Statistics from 2015 NHTSA indicate that there were 6,165 people 65 and older killed and approximately 240,000 injured in motor vehicle traffic crashes. Older people make up 18 percent of all traffic fatalities and 10 percent of all people injured in traffic crashes.
What are some of the reasons older drivers are at higher risk of causing traffic crashes?
Visual, cognitive and physical skills that affect driving ability decline with increasing age. Aging drivers often have difficulty seeing objects at dusk and in the evening. Judgment may become impaired, making them less able to react at higher speeds and make turns in front of oncoming traffic. Also, medical conditions such as arthritis or weakening muscles and joints can make it challenging to safely operate a vehicle. While most older adults compensate for these age-related health issues, some do not. It’s those who fail to compensate for physical or mental declines, and those who do not stop driving if their limitations cannot be addressed, who suffer a higher risk of causing crashes.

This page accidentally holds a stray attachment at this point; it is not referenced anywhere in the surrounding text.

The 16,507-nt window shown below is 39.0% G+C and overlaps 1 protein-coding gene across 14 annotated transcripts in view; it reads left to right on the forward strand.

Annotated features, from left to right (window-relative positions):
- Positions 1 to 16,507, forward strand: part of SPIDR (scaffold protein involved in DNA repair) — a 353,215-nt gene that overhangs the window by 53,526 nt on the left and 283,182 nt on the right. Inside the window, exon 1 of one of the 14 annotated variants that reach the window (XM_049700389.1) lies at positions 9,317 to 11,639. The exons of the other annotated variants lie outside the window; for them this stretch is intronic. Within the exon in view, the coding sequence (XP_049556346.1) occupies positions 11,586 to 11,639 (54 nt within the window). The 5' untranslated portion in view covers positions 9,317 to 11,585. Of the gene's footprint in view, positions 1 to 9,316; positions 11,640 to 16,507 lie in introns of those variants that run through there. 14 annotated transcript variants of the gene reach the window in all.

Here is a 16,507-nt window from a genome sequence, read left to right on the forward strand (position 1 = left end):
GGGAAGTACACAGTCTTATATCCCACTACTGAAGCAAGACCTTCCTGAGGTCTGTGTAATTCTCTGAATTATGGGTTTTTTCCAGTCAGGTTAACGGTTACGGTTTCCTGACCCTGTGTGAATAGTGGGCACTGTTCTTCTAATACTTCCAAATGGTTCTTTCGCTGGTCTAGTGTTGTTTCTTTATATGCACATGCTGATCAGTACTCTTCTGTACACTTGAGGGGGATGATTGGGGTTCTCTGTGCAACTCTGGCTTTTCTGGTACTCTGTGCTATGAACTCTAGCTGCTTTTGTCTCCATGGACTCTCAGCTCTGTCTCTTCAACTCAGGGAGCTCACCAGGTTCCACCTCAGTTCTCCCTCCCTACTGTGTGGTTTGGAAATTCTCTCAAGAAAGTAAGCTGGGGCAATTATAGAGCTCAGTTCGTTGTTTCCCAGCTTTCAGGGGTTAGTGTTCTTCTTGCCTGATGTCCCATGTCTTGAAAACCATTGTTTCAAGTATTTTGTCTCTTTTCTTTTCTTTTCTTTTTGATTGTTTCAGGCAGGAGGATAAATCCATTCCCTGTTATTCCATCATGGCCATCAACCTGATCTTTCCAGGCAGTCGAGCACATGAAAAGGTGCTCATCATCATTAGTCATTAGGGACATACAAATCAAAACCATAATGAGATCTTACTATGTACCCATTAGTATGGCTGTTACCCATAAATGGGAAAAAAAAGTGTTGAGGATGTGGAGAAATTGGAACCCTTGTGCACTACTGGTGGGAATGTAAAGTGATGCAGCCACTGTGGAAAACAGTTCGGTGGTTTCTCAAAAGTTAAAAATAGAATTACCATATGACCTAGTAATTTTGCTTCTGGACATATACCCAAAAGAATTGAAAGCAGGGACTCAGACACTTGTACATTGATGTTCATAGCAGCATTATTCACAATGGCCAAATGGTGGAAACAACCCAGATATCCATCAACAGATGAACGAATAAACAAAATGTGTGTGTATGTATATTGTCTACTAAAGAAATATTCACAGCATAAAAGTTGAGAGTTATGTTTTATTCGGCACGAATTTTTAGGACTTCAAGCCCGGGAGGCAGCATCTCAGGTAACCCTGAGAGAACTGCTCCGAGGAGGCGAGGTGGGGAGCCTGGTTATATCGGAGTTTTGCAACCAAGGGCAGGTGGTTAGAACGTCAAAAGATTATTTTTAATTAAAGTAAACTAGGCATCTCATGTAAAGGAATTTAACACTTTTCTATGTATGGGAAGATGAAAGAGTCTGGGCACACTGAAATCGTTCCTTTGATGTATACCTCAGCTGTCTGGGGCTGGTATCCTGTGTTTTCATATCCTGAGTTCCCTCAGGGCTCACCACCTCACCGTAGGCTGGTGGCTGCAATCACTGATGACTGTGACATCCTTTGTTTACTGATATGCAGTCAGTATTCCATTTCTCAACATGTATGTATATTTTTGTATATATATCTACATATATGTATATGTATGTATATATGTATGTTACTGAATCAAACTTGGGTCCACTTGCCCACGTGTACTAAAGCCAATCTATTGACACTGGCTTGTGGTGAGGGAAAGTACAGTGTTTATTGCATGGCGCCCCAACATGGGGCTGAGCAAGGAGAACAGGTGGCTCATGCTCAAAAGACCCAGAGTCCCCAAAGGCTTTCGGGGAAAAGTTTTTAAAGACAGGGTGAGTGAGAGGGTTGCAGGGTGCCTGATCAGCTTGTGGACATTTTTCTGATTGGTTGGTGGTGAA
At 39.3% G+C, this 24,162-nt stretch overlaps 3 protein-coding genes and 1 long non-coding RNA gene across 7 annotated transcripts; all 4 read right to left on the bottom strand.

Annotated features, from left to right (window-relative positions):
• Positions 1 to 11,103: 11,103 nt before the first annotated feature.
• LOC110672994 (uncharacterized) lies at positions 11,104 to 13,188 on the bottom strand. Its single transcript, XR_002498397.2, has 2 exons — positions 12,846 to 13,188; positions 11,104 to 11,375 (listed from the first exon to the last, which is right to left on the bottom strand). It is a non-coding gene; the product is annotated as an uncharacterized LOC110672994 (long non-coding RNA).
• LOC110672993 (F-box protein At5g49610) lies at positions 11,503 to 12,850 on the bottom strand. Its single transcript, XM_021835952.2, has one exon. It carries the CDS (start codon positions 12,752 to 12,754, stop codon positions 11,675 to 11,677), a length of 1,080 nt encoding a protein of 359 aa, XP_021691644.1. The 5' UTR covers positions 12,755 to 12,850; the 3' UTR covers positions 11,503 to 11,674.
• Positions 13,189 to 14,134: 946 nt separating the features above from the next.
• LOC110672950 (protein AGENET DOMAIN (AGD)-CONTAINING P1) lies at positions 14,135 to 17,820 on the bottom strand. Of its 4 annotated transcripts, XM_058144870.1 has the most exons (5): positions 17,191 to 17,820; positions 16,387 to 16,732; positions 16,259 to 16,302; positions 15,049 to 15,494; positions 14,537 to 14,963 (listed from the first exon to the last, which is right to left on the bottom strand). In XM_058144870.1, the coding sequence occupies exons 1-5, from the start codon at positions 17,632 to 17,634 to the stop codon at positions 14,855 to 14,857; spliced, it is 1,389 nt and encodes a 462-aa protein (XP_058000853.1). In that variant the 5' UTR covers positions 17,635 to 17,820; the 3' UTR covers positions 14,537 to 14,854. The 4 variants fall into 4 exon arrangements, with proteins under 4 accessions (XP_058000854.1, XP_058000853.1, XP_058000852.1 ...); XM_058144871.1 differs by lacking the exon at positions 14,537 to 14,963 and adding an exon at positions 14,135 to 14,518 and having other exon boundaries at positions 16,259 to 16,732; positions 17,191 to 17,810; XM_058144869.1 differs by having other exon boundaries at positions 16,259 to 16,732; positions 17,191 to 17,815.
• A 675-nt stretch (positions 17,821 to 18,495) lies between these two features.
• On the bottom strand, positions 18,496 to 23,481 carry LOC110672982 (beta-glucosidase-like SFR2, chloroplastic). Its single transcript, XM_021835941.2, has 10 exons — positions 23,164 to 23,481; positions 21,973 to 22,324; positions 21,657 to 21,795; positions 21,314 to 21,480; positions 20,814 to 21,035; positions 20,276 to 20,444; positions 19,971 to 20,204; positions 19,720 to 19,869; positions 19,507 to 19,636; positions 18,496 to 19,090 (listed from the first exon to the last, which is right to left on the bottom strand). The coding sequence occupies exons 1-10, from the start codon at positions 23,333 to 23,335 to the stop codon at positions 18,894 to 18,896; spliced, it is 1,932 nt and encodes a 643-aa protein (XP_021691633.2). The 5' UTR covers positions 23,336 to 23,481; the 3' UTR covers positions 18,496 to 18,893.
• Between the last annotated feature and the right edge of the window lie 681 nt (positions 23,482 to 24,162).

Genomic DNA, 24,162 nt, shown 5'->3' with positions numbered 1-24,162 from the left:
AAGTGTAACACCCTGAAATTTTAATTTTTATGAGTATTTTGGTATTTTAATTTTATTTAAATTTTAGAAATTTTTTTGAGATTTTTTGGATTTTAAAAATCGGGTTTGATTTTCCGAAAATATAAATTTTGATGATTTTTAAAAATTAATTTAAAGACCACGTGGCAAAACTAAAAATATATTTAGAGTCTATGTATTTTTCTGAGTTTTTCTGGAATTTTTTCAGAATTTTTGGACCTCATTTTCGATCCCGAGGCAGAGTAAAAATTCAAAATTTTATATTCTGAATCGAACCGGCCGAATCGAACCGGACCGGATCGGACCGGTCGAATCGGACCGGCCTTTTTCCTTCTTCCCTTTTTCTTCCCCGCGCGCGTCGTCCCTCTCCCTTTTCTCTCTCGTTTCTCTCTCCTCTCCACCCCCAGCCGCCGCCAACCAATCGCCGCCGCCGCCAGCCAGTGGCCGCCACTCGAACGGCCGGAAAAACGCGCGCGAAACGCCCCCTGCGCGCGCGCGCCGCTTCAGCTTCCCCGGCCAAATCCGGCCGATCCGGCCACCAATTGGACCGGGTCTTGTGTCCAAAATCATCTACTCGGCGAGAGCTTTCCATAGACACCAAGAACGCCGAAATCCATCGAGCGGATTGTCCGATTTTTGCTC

We all want aging family members and friends to stay safe and mobile whether they are in the drivers or passenger seat. Safe Drivers Smart Options offers information and resources to help everyone maintain lifelong mobility. For more information visit www.michigan.gov/agingdriver.